A good working relationship between colleagues results in a happy and productive workplace. We want our employees to get on, and work well together. However, what if a friendship turns in to a workplace romance? And what if that romance fizzles away and things turn sour?
Apparently, 48% of us will date a co-worker at one point or another. 84% of employers are not happy with their employees dating and 21% of people have quit a job due to awkwardness following a doomed romance. *
There is nothing in UK employment legislation to prevent relationships at work and in reality, many people do meet their life partner at work, and are happy and able to work together in harmony.
However, when private and business relationships cross over in this way, there can be a number of concerns from a management perspective. For example:
– Managing holiday requests could be challenging in smaller teams
– Concerns that a relationship breakdown could result in harassment or discrimination claims, or a complete breakdown in the working relationship between the colleagues
– The company stance on public displays of affection, and the impact of the relationship on other employees
– Do you consider moving employees involved in an office romance (or following a relationship breakdown) into different teams, and if so, who do you move and why as to avoid grievances and potential discrimination issues.
– Case law has also found that not recruiting a female employee into a department as she would be reporting directly in to her husband amounted to indirect sex discrimination**
In the USA, the concept of a workplace ‘love contract’ has developed, which essentially sets out that the parties agree that the relationship is voluntary and consensual, reminds them of workplace policies in terms of harassment and to act professionally at work, and details what to do should there be a conflict. It’s intended to limit the employer’s liability in the event of a harassment claim or other related litigation, but it doesn’t always workout that way.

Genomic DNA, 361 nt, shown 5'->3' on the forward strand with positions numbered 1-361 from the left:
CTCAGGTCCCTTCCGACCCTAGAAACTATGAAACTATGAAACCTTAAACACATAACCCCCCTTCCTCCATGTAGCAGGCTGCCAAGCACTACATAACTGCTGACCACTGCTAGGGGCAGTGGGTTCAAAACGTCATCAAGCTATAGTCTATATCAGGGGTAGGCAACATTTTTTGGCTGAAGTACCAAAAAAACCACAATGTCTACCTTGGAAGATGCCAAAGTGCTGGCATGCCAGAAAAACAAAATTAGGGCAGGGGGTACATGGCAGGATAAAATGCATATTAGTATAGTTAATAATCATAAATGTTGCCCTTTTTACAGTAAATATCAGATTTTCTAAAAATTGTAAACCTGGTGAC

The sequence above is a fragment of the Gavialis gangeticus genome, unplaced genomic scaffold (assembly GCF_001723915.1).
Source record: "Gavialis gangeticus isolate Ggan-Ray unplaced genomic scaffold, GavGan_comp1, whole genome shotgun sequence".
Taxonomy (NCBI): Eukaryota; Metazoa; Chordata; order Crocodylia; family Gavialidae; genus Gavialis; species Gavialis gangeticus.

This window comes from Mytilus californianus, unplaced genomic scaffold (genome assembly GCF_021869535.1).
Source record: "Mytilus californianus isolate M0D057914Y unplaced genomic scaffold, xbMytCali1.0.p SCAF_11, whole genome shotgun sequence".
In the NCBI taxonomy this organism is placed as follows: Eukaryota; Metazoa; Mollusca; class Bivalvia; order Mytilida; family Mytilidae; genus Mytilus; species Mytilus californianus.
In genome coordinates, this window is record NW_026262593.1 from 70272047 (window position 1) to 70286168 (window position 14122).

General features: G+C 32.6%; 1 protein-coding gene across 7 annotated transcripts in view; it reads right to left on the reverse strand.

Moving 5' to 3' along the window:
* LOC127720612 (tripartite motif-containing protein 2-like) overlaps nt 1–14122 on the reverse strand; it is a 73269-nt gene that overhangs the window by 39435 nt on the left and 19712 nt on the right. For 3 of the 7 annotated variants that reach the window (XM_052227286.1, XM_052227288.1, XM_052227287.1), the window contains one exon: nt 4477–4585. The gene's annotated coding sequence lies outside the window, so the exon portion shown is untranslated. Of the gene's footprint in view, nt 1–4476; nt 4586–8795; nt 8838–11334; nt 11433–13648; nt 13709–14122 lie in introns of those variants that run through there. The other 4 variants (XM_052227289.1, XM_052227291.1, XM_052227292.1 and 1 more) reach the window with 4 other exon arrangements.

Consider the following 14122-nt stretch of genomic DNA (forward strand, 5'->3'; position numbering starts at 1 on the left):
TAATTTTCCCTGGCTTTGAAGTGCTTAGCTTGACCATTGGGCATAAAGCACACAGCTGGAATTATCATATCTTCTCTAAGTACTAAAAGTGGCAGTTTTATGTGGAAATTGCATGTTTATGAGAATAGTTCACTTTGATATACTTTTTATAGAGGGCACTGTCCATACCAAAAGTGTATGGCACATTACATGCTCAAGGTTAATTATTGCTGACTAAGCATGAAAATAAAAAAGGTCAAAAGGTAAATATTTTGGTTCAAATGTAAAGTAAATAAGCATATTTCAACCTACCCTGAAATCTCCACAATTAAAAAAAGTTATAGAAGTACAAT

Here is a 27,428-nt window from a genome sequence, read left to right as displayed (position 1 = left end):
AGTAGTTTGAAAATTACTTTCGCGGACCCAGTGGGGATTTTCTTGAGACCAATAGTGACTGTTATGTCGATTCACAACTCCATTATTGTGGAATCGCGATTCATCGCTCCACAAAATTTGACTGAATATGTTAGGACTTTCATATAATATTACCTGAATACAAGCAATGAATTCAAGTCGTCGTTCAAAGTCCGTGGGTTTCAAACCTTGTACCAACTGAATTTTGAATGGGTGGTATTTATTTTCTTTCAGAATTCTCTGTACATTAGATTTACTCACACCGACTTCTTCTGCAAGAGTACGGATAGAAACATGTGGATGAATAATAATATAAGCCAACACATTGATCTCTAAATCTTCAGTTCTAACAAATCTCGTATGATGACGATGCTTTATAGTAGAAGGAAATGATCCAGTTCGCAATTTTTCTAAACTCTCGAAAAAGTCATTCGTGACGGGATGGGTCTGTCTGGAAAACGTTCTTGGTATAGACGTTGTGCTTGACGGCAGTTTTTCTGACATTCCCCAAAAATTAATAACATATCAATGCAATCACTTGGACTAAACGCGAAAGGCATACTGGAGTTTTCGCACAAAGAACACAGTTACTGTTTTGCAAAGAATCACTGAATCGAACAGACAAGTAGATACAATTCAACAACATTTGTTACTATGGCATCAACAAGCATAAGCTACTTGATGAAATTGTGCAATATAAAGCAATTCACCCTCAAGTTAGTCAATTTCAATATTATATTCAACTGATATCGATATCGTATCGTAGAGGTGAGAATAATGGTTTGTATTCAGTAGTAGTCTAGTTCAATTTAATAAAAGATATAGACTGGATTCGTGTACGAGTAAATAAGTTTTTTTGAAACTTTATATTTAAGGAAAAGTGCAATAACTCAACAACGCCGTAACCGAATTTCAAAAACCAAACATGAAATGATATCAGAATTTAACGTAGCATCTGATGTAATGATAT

We have no such concept in UK employment law. However, we are seeing more and more employers seeking to regulate personal relationships in the workplace – with ‘relationships at work’ policies arguably the best defence for employers against future problems.
A well drafted ‘relationships at work’ policy will set out the expected standards of behaviour from employees and act as a guidance point for managers, to ensure a fair and consistent approach. It will remind employees of their obligations towards colleagues, and the company rules and procedures regarding discrimination and harassment.
Whilst the existence of a workplace relationship itself is highly unlikely to amount to conduct that would warrant disciplinary action (unless there were inappropriate behaviour for example), a breach of the ‘relationships at work’ policy could potentially be a fair reason to discipline staff.
It is also suggested that promoting a more open practice of disclosure about relationships at work will allow the employer to assess whether it needs to take steps to prevent any adverse effect on the workplace.
Whatever a business decides to do, there is no doubt that effective communication and awareness of/compliance with key workplace policies, including anti-harassment and discrimination policies, will play a role. As an employee, a clear understating of boundaries in respect of acceptable workplace behaviour will also be important.
*Workplace Study: Office Romance Statistics (rebootonline.com)
** Bedfordshire Constabulary v Graham  IRLR 239